Marsalis is a trumpeter, composer, teacher, music educator and Artistic Director of Jazz at Lincoln Center in New York City. He has promoted the appreciation of classical and jazz music often to young audiences. A jazz recording of his was the first of its kind to win the Pulitzer Prize for Music.
Marsalis is the son of jazz musician Ellis Marsalis, Jr. (pianist), grandson of Ellis Marsalis, Sr. and brother of Branford (saxophonist), Delfeayo (trombonist) and Jason (drummer).
Born in New Orleans, Marsalis is the second of six sons of Dolores and Ellis Louis Marsalis, Jr., a pianist and music professor. At an early age, he exhibited an aptitude for music. At age eight, he performed traditional New Orleans music in the Fairview Baptist Church band led by banjoist, Danny Barker, and at 14, he performed with the New Orleans Philharmonic.
During high school, Marsalis performed with the New Orleans Symphony Brass Quintet, New Orleans Community Concert Band, New Orleans Youth Orchestra, New Orleans Symphony, various jazz bands and with a local funk band, the Creators.
He was the youngest musician admitted to Tanglewood's Berkshire Music Center, where he won the school's Harvey Shapiro Award for outstanding brass student. He then moved to New York City to attend Juilliard in 1979, and picked up gigs around town.
During this period, Marsalis received a grant from the National Endowment of the Arts to spend time and study with trumpet innovator, Woody Shaw, one of Marsalis' major influences at the time.
In 1980, he joined the Jazz Messengers led by Art Blakey. In the years that followed, Marsalis performed with Sarah Vaughan, Dizzy Gillespie, Sweets Edison, Clark Terry, Sonny Rollins, Ron Carter, Herbie Hancock, Tony Williams and countless other jazz musicians.
In 1995, PBS premiered Marsalis on Music, an educational television series on jazz and classical music hosted and written by Marsalis. Also, in 1995, National Public Radio aired the first of Marsalis' 26-week series, entitled Making the Music. His radio and television series were awarded the George Foster Peabody Award.
Marsalis has also written five books: Sweet Swing Blues on the Road, Jazz in the Bittersweet Blues of Life, To a Young Musician: Letters from the Road, Jazz ABZ (an A to Z collection of poems celebrating jazz greats) and his most recent release Moving to Higher Ground: How Jazz Can Change Your Life.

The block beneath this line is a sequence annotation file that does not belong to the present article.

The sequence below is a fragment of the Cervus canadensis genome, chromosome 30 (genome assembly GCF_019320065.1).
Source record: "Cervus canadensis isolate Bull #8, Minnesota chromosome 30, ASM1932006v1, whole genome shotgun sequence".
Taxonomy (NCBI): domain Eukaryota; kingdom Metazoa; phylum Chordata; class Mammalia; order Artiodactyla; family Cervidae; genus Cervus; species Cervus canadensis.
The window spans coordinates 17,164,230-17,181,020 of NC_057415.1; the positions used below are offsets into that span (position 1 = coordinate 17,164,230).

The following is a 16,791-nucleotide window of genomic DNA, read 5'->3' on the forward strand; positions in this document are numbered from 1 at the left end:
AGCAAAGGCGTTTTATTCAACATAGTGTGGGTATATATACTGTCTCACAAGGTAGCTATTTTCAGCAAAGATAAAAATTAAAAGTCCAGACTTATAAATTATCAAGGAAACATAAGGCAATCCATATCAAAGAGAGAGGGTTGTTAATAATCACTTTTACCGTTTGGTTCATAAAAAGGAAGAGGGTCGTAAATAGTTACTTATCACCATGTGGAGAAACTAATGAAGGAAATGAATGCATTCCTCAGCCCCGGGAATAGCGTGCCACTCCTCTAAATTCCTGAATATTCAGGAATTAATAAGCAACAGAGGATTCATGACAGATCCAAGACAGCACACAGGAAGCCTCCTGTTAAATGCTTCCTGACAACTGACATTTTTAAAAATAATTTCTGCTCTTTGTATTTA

Here, Marsalis performs “Cherokee.”
On October 18, 1933 — 90 years ago — philosopher-inventor, R. Buckminster Fuller, applied for a patent for his Dymaxion Car.
The Dymaxion — the word itself was another Fuller invention, a combination of "dynamic," "maximum" and "ion" — looked and drove like no vehicle anyone had ever seen.
It was a three-wheeled, 20-foot-long, pod-shaped automobile that could carry 11 passengers and travel as fast as 120 miles per hour. It got 30 miles to the gallon, could U-turn in a distance equal to its length and could parallel park just by pivoting its wheels toward the curb and zipping sideways into its parking space.
It was stylish, efficient and eccentric and it attracted a great deal of attention. Celebrities wanted to ride in it and rich men wanted to invest in it. But in the same month that Fuller applied for his patent, one of his prototype Dymaxions crashed, killing the driver and alarming investors so much that they withdrew their money from the project.
On October 18, 1954 — 69 years ago — Regency introduced the TR-1, the first transistor radio. The device introduced the “under the pillow” club, that allowed white people to listen secretly to black music. I had one and wish I still had it.